canola or vegetable oil for frying
1. In a large bowl (or 2 freezer bags) add the chicken with 1 quart buttermilk. Refrigerate overnight. When ready to fry, remove chicken from bowl and let sit on counter for 30 minutes to take chill off.
2. Preheat oven to 350F. Stir together the flour, seasoned salt, pepper, thyme, paprika and cayenne in a very large bowl. In a small bowl combine the 1/4 cup buttermilk and the milk. Pour the milk mixture into the flour and use a fork to mix until little lumps throughout.
3. Heat 1 1/2 inches of oil in a deep skillet or dutch oven over medium high heat to 365F. Working in batches, thoroughly coat each buttermilk-soaked chicken piece with the breading, pressing to adhere the breading. Add the chicken to the oil 3-4 pieces at a time. Cover pan and fry 5-7 minutes, checking to make sure chicken isn’t getting too brown. Turn, cover and cook additional 3-5 minutes more. Monitor temperature of oil to make sure chicken doesn’t burn. Keep in mind chicken will finish cooking in oven.
4. Place chicken on baking sheet and continue frying rest of chicken. When done, bake the chicken for 10-15 minutes, until chicken cooked through.
Taken from Martha Stewart
- 1 1/2 pounds smoked chicken sausage
- 1 1/2 pounds small white potatoes, halved
- 1 tablespoon fresh rosemary leaves
- 2 tablespoons olive oil
- Coarse salt and ground pepper
- Preheat oven to 450 degrees. Pierce sausage all over with a fork; place on a rimmed baking sheet with potatoes and rosemary. Drizzle all with oil; season generously with salt and pepper. Toss to coat, and spread in an even layer.
- Roast, tossing occasionally, until sausage is browned and potatoes are tender, 30 to 35 minutes. If desired, halve sausages crosswise before serving.
I can’t think of anything more comforting for breakfast than a bowl of hot rice with with slurry half cooked eggs and chicken pieces.
Known as Oyako don, this Japanese dish literally translates to “parent and child” don. Though i knew the translation behind the Japanese name. It took google and wikipedia to point it out to me why it might be named such.
The reason is pretty obvious actually. Chicken and egg = parent and child. Chicken being the parent, egg being the child.Geez, that was pretty obvious!
I really loved slurping the softly cooked eggs, and the chicken gave some bulk to the Japanese rice dish.
But of course, the highlight of this dish is the sweet yet savoury sauce in this dish. This is the sauce in which the chicken, eggs, and some onions are stewed in.
It is also the sauce that the rice soaks up as the stew got ladled over it. And if you can’t really picture it, think of gravy and mashed potatoes.
Chicken Katsu-Oyakodon Recipe
Yield: 2 servings
2 cups of cooked white rice
4 chicken drumsticks, de-boned and cut into bite-sized chunks (see below)
2 tablespoons flour*
salt and pepper*
1 egg, lightly beaten*
1 cup panko*
oil for pan-frying*
1/2 cup dashi
2 tablespoons soy sauce
1 1/2 tablespoon mirin
1/2 onion, thinly sliced
1 teaspoon oil
3 eggs, lightly beaten
sliced green onions for garnish
1. Set up a breading station and break the chunks of chicken by dipping in flour, shaking off excess, dipping in egg, and then in panko. Continue until all chicken is breaded.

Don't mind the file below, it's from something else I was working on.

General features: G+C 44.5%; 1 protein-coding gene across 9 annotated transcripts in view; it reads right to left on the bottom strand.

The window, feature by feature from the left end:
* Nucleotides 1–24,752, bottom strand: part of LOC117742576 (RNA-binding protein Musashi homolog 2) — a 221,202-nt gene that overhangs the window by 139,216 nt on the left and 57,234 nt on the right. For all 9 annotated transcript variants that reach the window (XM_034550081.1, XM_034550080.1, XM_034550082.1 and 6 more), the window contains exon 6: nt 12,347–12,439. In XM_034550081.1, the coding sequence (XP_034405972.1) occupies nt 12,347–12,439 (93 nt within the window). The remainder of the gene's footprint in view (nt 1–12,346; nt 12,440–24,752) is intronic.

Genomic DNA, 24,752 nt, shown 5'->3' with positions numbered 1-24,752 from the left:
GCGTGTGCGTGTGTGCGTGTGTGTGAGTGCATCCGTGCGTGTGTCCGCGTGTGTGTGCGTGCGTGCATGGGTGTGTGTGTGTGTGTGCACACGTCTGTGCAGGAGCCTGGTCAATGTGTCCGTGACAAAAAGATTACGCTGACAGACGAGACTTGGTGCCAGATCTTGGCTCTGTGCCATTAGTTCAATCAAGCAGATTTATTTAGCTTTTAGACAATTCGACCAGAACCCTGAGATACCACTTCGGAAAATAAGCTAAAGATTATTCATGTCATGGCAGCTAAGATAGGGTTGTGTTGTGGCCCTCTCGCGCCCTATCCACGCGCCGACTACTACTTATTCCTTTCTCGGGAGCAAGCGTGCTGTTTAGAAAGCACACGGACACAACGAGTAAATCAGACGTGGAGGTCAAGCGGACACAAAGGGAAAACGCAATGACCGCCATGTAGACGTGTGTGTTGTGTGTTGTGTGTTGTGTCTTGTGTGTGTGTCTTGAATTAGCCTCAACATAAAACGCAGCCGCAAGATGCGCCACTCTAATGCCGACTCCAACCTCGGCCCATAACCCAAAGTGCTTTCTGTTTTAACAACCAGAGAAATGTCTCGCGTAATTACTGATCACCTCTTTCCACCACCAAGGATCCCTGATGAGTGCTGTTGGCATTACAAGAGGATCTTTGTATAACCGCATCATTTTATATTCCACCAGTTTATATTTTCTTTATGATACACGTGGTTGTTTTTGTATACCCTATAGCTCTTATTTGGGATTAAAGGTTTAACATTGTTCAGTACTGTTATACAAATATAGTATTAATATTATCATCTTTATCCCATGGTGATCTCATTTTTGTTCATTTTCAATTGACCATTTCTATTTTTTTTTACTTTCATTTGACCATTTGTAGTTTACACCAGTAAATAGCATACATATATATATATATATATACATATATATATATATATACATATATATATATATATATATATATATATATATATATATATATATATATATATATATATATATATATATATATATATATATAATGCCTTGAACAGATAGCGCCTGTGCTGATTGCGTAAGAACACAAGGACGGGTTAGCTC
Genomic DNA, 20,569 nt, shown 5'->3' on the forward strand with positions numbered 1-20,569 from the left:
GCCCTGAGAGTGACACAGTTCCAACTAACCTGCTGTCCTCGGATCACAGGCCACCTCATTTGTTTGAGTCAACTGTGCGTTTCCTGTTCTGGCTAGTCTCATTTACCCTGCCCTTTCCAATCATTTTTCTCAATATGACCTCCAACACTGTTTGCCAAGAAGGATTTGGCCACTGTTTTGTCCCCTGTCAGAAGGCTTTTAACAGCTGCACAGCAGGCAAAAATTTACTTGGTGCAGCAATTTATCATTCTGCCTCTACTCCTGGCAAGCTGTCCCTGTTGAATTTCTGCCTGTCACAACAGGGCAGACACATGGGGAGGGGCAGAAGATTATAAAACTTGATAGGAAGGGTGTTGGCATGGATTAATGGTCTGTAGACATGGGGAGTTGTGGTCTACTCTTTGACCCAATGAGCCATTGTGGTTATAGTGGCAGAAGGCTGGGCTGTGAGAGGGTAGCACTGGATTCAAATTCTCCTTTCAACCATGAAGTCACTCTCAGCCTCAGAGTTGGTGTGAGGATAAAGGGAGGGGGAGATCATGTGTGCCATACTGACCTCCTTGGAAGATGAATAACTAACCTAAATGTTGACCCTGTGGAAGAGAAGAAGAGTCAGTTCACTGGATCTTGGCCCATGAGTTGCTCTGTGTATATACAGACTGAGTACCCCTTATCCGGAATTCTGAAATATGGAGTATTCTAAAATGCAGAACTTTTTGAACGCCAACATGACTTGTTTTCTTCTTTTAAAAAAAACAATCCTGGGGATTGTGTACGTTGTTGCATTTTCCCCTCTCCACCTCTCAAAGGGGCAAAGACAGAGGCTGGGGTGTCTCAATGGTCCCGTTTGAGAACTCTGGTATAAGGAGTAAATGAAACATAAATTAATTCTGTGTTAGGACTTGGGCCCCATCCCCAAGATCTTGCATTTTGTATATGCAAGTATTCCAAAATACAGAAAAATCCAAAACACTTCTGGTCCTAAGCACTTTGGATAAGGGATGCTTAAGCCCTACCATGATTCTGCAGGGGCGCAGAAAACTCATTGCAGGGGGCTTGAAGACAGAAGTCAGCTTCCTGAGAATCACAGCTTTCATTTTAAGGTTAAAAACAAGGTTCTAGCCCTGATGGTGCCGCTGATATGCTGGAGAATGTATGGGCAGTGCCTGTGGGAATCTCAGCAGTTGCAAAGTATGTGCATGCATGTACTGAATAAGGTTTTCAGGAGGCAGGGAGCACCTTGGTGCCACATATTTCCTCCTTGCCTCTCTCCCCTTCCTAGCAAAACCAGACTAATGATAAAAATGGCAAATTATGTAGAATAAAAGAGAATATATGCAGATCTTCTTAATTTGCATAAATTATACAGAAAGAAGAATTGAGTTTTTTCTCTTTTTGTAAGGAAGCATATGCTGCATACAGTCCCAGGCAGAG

2. Heat up oil to 375˚F in a frying pan. Shallow fry chicken in batches until golden brown and cooked. To check, cut a piece of chicken in half. Drain on paper towels and set aside while you cook your onions and eggs.
3. Heat a teaspoon of oil in a sauce pan on medium-high heat. Add the onions and pan-fry until cooked and soft, but not brown. Add the dashi, soy sauce, and mirin and turn the heat to high. When the mirin mixture comes to a boil, add the eggs and turn the heat off and cover the pan so the eggs cook in the residual heat for about 3-4 minutes.
4. Fill rice bowls and place chicken katsu on top. Scoop soft omelette and dashi broth onto the chicken and rice. Garnish with green onions. Enjoy!
After making the Brownie Swirl Cheesecake, i had just under half a cup of cream cheese left in my fridge.
91 grams to be exact.It was pretty unnerving and I was really really itching to rid of it, but there aren’t many recipes that call for such a scant amount of cream cheese.
Then I remember the Japanese Cheesecake.
Unlike the western cheesecake, the Japanese cheesecake usually involve minimal amount of cream cheese. In fact, from the way it was made, and from its light and fluffy texture, this cake is closer to a chiffon cake rather than a cheesecake.
I’ve used blackberry jam on this.
U can of course use other jams, (strawberry jams being most common).
Oh, you do want to be gentle when slicing into this cake. I really suggest in using a sawing motion with a serrated knife. Yes, this cake is THAT soft and delicate.
I took the recipe from an Indonesian cookbook (50 Resep Cheesecake Variatif)
100 gr cream cheese (i only used 91 grams)
25 gr unsalted butter
50 gr heavy cream
1/2 tsp lemon zest
1/2 tsp juice of a lemon
40 gr cake flour
50 gr egg yolk
100 gr egg whites
1/8 tsp salt
1/4 tsp cream of tartar
50 gr sugar
1. double boil cream cheese till it is soft, smooth and not lumpy. Add the butter and heavy cream. Mix well.Add the lemon zest and lemon juice.
2. Sift flour into the cream cheese mixture. Mix till combined. Add egg yolks gradually. Set aside
3. With an electric mixer, whisk egg whites with salt, cream of tartar. Gradually add the sugar, and beat till peaks form.
4. Fold in egg whites mixture to cream cheese mixture.
5. Pour into a baking tin ( my pan was 18cm x 18 cm x7). Put the baking tin into a larger tin and spoon in about 2 TBS of water into the larger tin to create a water bath.
6. Bake in a preheated oven at 350 for 50 minutes or till cooked